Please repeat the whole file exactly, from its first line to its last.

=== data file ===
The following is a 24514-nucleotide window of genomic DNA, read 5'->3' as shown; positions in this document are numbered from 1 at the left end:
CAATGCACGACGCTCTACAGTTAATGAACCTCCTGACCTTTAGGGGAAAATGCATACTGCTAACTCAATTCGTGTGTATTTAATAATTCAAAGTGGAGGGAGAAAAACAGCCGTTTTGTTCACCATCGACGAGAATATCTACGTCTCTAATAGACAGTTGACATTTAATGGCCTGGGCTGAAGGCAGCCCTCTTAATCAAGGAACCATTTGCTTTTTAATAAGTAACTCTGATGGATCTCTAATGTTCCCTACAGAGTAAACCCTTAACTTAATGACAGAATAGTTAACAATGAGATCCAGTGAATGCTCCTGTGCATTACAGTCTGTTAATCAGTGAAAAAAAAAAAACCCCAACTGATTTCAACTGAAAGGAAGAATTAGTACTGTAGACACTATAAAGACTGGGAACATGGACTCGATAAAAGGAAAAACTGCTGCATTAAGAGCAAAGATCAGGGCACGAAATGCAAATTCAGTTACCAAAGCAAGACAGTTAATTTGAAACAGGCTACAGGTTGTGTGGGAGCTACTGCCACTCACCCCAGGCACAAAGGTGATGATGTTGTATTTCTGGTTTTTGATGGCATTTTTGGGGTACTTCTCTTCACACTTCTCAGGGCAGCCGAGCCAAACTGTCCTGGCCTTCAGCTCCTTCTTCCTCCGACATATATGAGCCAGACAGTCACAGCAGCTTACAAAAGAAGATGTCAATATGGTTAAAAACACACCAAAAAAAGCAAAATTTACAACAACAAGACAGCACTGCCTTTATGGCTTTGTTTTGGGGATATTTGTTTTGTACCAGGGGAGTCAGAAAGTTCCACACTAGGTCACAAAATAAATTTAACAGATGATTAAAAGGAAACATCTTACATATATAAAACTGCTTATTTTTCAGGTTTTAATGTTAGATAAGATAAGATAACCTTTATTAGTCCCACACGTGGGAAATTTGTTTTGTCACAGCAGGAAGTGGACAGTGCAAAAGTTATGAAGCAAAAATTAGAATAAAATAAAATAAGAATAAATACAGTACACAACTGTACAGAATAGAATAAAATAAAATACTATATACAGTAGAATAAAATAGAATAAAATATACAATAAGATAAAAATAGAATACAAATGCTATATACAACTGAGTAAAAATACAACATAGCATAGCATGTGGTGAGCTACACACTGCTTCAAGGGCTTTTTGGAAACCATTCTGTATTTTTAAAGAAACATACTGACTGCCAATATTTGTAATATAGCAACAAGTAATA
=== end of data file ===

The following is a 24514-nucleotide window of genomic DNA, read 5'->3' as shown; positions in this document are numbered from 1 at the left end:
CAATGCACGACGCTCTACAGTTAATGAACCTCCTGACCTTTAGGGGAAAATGCATACTGCTAACTCAATTCGTGTGTATTTAATAATTCAAAGTGGAGGGAGAAAAACAGCCGTTTTGTTCACCATCGACGAGAATATCTACGTCTCTAATAGACAGTTGACATTTAATGGCCTGGGCTGAAGGCAGCCCTCTTAATCAAGGAACCATTTGCTTTTTAATAAGTAACTCTGATGGATCTCTAATGTTCCCTACAGAGTAAACCCTTAACTTAATGACAGAATAGTTAACAATGAGATCCAGTGAATGCTCCTGTGCATTACAGTCTGTTAATCAGTGAAAAAAAAAAAACCCCAACTGATTTCAACTGAAAGGAAGAATTAGTACTGTAGACACTATAAAGACTGGGAACATGGACTCGATAAAAGGAAAAACTGCTGCATTAAGAGCAAAGATCAGGGCACGAAATGCAAATTCAGTTACCAAAGCAAGACAGTTAATTTGAAACAGGCTACAGGTTGTGTGGGAGCTACTGCCACTCACCCCAGGCACAAAGGTGATGATGTTGTATTTCTGGTTTTTGATGGCATTTTTGGGGTACTTCTCTTCACACTTCTCAGGGCAGCCGAGCCAAACTGTCCTGGCCTTCAGCTCCTTCTTCCTCCGACATATATGAGCCAGACAGTCACAGCAGCTTACAAAAGAAGATGTCAATATGGTTAAAAACACACCAAAAAAAGCAAAATTTACAACAACAAGACAGCACTGCCTTTATGGCTTTGTTTTGGGGATATTTGTTTTGTACCAGGGGAGTCAGAAAGTTCCACACTAGGTCACAAAATAAATTTAACAGATGATTAAAAGGAAACATCTTACATATATAAAACTGCTTATTTTTCAGGTTTTAATGTTAGATAAGATAAGATAACCTTTATTAGTCCCACACGTGGGAAATTTGTTTTGTCACAGCAGGAAGTGGACAGTGCAAAAGTTATGAAGCAAAAATTAGAATAAAATAAAATAAGAATAAATACAGTACACAACTGTACAGAATAGAATAAAATAAAATACTATATACAGTAGAATAAAATAGAATAAAATATACAATAAGATAAAAATAGAATACAAATGCTATATACAACTGAGTAAAAATACAACATAGCATAGCATGTGGTGAGCTACACACTGCTTCAAGGGCTTTTTGGAAACCATTCTGTATTTTTAAAGAAACATACTGACTGCCAATATTTGTAATATAGCAACAAGTAATA